American vs. British Musical Terms

The main difference in American/British music terminology is to do with notes and rests values. We find the American terminology a lot more intuitive and useful, as it simply describes the mathematical value of the notes/rests.
However, we believe every musician should know both, and that’s partly why this website uses British terms.

You’re likely to encounter both versions throughout your musical life, not only in books and resources but mainly in meeting and playing with other musicians.

Note Duration

Double whole note on staff

American: Double whole note
British: Breve

Whole note on staff

American: Whole note
British: Semibreve

half note on staff

American: Half note
British: Minim

Quarter note on staff

American: Quarter note
British: Crochet Rest

Eight note on staff

American: Eighth note (8th note)
British: Quaver

16th note on staff

American: Sixteenth note (16th note)
British: Semiquaver

32nd note on staff

American: Thirty-second Note (32nd note)
British: Demisemiquaver

64th note on staff

American: Sixty-fourth note (64th note)
British: Hemidemisemiquaver

128th note on staff

American: Hundred twenty-eighth note (128th note)
British: Quasihemidemisemiquaver

Note Duration Table

Double whole noteBreve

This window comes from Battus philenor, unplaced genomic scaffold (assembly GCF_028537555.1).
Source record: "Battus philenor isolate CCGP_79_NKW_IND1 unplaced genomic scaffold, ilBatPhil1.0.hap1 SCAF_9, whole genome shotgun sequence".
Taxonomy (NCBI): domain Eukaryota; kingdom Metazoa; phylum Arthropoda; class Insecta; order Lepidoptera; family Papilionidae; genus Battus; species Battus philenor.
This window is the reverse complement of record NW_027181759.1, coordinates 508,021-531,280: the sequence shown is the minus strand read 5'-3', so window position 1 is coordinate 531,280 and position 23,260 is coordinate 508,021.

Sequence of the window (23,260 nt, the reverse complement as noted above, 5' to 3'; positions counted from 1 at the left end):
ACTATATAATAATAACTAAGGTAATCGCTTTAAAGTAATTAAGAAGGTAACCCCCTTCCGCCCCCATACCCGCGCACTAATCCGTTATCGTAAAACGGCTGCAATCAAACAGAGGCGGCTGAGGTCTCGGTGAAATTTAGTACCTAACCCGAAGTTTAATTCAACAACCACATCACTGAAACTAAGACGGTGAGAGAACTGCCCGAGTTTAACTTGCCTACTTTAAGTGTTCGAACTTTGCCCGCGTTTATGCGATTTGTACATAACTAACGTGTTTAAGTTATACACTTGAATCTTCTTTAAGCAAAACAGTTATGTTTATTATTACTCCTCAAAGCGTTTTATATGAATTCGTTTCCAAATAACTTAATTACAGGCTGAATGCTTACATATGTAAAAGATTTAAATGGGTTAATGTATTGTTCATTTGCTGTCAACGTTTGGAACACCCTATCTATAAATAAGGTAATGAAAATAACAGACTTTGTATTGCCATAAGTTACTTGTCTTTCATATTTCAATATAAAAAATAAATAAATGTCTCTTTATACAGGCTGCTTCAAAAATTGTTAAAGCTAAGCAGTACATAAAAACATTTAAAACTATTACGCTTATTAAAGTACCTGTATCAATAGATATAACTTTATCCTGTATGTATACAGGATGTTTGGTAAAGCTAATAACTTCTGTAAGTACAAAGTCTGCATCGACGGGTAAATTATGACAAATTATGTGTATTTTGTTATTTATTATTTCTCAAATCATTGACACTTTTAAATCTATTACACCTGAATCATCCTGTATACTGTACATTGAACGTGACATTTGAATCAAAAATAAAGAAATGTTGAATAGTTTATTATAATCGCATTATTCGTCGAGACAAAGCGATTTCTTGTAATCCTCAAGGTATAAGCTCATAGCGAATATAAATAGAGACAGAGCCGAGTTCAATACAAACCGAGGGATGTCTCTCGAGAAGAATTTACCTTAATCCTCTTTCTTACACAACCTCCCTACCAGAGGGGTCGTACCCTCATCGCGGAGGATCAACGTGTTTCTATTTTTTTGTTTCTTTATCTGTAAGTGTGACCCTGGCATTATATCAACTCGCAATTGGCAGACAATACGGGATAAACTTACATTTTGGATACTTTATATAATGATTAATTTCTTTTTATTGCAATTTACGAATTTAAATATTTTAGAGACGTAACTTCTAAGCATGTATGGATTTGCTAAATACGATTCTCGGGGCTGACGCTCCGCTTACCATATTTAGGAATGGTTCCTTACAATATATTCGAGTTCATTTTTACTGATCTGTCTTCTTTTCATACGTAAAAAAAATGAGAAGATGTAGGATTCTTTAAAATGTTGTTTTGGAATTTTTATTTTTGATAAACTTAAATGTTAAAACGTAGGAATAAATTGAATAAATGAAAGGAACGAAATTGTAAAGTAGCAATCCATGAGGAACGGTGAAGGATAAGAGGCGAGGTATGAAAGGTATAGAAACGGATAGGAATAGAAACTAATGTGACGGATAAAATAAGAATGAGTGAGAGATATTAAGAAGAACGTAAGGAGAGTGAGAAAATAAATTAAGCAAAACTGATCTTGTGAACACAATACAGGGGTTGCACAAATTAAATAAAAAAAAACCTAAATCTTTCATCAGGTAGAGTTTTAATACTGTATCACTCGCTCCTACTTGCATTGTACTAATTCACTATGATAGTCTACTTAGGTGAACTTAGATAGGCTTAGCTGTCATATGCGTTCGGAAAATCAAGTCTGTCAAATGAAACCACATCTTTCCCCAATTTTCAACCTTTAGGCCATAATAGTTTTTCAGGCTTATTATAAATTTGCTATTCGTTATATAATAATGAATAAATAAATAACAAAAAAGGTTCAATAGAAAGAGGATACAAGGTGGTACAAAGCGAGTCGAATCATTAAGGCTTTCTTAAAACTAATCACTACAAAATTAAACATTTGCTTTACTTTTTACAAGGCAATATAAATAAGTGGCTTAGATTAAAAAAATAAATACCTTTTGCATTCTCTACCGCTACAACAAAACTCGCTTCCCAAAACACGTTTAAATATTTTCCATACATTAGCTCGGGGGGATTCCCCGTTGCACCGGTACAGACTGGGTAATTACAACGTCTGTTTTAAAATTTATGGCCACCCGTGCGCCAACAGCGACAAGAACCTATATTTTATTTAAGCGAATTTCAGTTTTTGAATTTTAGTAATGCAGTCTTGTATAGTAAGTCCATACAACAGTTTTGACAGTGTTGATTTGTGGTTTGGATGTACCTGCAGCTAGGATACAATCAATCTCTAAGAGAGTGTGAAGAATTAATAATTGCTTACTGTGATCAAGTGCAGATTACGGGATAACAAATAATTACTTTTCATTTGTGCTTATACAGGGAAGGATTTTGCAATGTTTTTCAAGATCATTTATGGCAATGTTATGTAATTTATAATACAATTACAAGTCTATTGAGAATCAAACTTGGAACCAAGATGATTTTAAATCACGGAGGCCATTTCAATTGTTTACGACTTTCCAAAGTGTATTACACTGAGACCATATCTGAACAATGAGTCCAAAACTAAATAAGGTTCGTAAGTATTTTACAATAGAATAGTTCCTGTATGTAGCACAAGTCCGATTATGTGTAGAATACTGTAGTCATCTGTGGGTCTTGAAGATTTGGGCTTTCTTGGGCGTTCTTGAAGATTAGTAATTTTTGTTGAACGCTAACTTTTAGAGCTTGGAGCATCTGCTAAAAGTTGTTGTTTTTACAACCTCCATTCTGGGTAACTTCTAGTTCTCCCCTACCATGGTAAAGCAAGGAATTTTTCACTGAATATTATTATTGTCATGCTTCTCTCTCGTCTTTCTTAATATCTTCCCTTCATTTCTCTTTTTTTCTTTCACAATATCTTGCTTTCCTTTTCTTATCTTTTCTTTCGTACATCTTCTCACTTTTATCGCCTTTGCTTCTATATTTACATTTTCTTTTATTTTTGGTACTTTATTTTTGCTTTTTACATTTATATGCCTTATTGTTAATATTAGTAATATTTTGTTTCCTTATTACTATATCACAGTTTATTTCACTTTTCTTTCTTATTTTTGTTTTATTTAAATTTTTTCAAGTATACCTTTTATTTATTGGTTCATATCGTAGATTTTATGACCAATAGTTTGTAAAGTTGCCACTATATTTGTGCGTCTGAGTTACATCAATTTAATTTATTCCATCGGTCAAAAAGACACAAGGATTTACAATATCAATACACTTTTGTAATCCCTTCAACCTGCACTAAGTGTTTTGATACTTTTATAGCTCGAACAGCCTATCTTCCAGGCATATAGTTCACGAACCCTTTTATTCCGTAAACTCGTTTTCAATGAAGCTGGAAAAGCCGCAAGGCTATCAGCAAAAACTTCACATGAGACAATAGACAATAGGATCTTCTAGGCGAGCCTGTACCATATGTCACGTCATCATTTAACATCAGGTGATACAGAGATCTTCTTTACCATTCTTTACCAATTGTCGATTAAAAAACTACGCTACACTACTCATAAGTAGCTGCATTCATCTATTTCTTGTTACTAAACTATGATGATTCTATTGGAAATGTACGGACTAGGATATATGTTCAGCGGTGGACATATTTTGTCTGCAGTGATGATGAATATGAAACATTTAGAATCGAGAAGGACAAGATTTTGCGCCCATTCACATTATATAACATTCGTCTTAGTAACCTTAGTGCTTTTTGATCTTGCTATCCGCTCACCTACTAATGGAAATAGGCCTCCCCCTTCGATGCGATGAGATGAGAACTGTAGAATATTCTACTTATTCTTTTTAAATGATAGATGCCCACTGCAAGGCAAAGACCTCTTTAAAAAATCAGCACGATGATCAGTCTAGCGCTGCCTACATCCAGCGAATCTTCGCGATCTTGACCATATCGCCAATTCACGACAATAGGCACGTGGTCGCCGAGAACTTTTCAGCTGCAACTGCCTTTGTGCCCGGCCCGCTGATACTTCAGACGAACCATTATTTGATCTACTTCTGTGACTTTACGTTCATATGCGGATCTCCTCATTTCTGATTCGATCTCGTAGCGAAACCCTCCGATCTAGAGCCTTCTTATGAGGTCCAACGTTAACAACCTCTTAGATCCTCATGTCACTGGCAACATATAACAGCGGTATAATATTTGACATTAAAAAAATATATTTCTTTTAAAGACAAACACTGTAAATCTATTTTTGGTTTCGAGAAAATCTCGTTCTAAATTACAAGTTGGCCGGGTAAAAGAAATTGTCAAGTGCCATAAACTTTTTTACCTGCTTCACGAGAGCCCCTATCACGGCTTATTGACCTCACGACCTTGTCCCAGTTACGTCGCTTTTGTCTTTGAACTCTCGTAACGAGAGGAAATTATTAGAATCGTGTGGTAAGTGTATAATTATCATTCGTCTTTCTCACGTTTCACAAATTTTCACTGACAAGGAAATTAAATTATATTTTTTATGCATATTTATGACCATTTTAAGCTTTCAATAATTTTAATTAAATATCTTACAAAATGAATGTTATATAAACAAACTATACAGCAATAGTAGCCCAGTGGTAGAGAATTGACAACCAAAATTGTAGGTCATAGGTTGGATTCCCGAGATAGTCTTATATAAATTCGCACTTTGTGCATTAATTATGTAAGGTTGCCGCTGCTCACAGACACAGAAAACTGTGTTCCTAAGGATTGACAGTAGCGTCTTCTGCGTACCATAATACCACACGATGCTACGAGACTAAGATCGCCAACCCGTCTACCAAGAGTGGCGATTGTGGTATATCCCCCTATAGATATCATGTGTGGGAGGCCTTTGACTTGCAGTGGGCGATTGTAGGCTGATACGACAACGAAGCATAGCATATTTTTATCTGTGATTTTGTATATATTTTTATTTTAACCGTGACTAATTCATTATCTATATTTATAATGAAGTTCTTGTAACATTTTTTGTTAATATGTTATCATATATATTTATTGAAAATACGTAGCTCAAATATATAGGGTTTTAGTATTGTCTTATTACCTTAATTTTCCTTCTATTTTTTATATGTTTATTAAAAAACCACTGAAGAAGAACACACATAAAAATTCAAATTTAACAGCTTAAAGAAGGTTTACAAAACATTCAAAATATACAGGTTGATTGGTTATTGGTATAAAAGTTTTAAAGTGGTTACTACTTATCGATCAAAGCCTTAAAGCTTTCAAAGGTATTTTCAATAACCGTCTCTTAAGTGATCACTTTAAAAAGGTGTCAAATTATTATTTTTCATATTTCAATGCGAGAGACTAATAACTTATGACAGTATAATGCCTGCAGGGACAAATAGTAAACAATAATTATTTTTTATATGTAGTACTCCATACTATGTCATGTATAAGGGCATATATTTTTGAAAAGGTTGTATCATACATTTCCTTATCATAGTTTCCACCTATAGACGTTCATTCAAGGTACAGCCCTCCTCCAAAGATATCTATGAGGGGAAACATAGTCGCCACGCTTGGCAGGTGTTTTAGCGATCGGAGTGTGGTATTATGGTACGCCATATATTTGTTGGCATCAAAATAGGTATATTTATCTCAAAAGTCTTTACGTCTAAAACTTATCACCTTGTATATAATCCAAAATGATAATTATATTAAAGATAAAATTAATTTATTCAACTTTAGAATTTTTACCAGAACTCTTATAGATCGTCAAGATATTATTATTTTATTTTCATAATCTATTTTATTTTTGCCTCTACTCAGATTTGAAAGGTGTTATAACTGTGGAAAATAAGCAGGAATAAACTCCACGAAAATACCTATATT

Whole noteSemibreve
Half noteMinim
Quarter noteCrochet
Eighth note (8th note)Quaver
Sixteenth note (16th note)Semiquaver
Thirty-second Note (32nd note)Demisemiquaver
Sixty-fourth note (64th note)Hemidemisemiquaver
Hundred twenty-eighth note (128th note)Quasihemidemisemiquaver

Rest Duration

Double whole note rest

American: Double whole rest
British: Breve rest

Whole note rest on staff

American: Whole note rest
British: Semibreve rest

Half note rest on staff

American: Half rest
British: Minim rest

Quarter note rest on staff

American: Quarter rest
British: Crochet rest

8th note rest on staff

American: Eighth Rest (8th rest)
British: Quaver rest

16th note rest on staff

American: Sixteenth Rest (16th rest)
British: Semiquaver rest

32nd note rest on staff

American: Thirty-second rest (32nd rest)
British: Demisemiquaver rest

64th note rest on staff

American: Sixty-fourth rest (64th rest)
British: Hemidemisemiquaver rest

128th note rest on staff

American: Hundred twenty-eighth rest (128th rest)
British: Quasihemidemisemiquaver rest

Rests Duration Table

Double whole restBreve rest
Whole restSemibreve rest
Half restMinim rest
Quarter restCrochet rest
Eighth restQuaver rest
Sixteenth restSemiquaver rest
Thirty-second restDemisemiquaver rest
Sixty-fourth restHemidemisemiquaver rest
Hundred twenty-eighth restQuasihemidemisemiquaver rest

General Terms

Whole stepTone
Half stepSemitone
Leading toneLeading note
Staves (also: Staffs)Staves
Grand StaffGreat Stave

Staves vs. Staffs

There’s some confusion over the plural form of Staff/Stave.
While both words generally have very different meanings, in a musical context it should be clear we’re referring to the same thing.

Our preference:

Singular: Staff
Plural: Staves